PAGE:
Enterprises ignore mobile user research at their own peril

Mobile No Activity

If there’s one cardinal rule regarding enterprise mobility, it is this: User experience tops all other priorities and metrics. It doesn’t matter how well-designed developers think the mobile app they created is, nor does it matter how enthusiastic the CEO is about a given mobile app. In the end, success or failure of an app — or of an entire mobile initiative — depends on the response of end users.

Thus it’s surprising that so few enterprises are committed to doing user research on mobile apps or mobile websites, based on results (PDF) of UserTesting’s 2017 UX and User Research Industry Survey. Asked what their organizations currently do user research on, here’s how respondents answered:

  • 70% — Websites
  • 54% — Prototypes
  • 50% — Competitors
  • 41% — Mobile apps
  • 38% — Software
  • 37% — Mobile sites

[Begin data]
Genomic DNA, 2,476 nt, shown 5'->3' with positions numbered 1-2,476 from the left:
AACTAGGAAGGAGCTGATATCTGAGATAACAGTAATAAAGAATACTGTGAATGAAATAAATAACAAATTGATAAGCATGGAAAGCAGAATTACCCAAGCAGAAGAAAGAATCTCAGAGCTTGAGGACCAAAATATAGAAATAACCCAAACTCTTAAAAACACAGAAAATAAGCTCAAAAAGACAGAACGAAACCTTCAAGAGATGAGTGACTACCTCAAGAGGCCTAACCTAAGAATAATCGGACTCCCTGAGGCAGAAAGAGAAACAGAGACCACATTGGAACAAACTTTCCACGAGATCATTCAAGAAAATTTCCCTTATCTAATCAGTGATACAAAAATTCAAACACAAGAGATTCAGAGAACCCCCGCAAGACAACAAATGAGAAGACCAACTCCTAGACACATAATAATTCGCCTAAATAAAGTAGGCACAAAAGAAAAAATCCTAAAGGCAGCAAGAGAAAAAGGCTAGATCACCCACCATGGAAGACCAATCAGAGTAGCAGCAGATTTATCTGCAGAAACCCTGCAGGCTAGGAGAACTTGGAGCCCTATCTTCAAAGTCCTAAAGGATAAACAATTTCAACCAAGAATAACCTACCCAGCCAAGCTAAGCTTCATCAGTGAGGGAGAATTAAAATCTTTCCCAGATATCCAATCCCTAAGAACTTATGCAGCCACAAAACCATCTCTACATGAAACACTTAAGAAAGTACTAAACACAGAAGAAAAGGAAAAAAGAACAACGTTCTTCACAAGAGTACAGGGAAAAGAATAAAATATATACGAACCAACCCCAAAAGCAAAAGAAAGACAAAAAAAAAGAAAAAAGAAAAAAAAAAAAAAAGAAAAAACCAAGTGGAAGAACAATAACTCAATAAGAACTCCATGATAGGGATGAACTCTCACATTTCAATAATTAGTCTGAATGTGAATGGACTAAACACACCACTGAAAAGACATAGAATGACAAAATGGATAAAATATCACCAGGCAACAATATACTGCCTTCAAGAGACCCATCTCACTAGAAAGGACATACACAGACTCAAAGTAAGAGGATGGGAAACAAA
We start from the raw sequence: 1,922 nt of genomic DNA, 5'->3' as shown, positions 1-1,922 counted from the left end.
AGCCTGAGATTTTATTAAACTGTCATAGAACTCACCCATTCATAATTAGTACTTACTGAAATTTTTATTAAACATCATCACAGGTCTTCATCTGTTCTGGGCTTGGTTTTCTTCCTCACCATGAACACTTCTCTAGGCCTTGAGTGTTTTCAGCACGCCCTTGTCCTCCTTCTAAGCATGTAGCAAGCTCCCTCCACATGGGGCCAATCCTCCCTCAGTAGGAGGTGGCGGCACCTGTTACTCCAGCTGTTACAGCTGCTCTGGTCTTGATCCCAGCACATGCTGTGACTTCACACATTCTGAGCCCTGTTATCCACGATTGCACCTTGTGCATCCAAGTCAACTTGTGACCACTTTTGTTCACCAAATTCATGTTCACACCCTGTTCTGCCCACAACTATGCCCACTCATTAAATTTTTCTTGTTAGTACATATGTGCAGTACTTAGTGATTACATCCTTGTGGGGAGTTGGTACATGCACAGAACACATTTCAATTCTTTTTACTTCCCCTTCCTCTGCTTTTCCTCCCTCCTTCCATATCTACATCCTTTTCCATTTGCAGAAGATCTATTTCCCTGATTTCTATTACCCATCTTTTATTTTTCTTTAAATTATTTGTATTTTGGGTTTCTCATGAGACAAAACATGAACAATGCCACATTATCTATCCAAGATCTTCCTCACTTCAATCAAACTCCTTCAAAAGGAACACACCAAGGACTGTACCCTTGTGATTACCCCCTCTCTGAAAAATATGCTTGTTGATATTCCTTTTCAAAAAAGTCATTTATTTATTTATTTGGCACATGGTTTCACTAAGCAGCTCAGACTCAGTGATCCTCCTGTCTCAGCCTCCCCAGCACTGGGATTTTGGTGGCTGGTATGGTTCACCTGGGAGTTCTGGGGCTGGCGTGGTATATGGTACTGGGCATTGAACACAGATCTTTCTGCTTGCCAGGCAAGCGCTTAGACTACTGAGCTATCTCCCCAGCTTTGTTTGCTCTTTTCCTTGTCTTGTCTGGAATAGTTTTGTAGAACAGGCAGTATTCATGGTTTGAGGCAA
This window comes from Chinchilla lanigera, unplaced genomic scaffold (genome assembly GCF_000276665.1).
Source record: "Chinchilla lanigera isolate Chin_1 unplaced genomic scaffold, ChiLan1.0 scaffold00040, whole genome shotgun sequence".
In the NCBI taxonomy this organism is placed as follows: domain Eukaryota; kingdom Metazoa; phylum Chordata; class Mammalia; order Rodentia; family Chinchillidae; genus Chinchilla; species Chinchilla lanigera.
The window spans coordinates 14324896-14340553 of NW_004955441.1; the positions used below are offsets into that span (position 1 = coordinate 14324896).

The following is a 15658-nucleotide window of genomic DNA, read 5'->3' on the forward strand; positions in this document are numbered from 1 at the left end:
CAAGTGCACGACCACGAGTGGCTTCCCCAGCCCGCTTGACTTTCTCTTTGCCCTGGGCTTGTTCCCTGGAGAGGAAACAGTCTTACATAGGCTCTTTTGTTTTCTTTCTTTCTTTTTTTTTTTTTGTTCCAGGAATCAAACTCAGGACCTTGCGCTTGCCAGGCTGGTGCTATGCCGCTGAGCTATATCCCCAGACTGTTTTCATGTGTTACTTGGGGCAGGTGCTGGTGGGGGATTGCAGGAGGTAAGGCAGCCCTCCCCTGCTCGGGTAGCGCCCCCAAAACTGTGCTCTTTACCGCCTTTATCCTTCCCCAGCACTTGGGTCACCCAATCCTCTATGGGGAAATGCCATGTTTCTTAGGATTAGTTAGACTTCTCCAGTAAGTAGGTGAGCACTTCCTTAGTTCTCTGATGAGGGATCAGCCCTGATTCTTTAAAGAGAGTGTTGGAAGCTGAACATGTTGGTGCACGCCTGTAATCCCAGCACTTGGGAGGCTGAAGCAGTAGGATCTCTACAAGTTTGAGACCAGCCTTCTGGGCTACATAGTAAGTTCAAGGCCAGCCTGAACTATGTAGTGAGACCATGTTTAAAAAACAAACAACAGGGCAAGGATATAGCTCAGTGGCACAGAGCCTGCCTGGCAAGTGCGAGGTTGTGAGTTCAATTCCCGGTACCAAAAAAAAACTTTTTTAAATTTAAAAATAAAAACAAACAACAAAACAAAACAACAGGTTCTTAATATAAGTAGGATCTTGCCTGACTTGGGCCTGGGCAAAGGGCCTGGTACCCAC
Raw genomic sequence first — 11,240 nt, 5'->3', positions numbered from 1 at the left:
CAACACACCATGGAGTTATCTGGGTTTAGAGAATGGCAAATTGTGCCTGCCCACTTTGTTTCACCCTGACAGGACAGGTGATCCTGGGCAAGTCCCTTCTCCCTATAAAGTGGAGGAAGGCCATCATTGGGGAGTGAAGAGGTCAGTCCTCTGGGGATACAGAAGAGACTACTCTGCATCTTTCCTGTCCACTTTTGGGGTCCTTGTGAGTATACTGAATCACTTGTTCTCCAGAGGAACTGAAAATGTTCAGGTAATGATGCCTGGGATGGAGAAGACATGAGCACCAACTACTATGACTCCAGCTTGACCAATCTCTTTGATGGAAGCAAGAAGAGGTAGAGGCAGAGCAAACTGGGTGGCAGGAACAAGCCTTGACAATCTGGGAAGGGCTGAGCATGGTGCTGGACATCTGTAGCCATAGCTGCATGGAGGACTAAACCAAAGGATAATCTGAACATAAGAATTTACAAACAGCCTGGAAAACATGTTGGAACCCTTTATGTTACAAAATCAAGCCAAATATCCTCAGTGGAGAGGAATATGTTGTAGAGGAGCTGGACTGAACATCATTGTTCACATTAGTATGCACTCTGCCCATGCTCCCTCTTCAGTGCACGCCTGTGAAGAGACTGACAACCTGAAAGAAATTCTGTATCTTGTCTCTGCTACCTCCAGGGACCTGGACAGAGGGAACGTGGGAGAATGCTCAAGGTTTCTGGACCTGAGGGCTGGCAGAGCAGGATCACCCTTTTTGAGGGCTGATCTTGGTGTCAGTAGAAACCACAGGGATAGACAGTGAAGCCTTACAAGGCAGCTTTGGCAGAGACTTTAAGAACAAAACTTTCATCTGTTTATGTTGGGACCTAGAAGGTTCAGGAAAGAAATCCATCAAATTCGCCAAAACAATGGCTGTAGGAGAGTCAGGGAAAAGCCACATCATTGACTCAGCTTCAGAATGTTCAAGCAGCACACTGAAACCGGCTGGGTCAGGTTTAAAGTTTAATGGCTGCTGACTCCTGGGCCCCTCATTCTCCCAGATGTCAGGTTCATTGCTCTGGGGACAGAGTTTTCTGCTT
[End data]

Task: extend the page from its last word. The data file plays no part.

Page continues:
• 30% — Marketing campaigns
  • 27% — Email

Think about it: In a world where enterprises are being urged to go beyond “mobile-first” to “mobile-only,” less than half of more than 2,200 respondents in a wide variety of industries are conducting user research on their mobile apps, and even fewer are doing user research on mobile websites. I’m sure the CEOs of these short-cutting enterprises will be thrilled by the poor return on investment of these under-researched mobile initiatives!

What’s odd about this is that the vast majority of respondents indicate how highly they value user research overall. Nearly three-quarters of respondents (72%) said they conduct user research “before beginning any design or development,” while even more (76%) said they incorporate user research during the “design/prototyping” phase. And 87% said they use the results of user research to “understand customer needs and attitudes.”

If you’re wondering what’s holding back the ROI on your mobile initiative, I’d suggest looking at the potentially large gap between mobile as a stated priority and the amount of effort your enterprise is putting into user research. If they don’t align, you’re wasting money.


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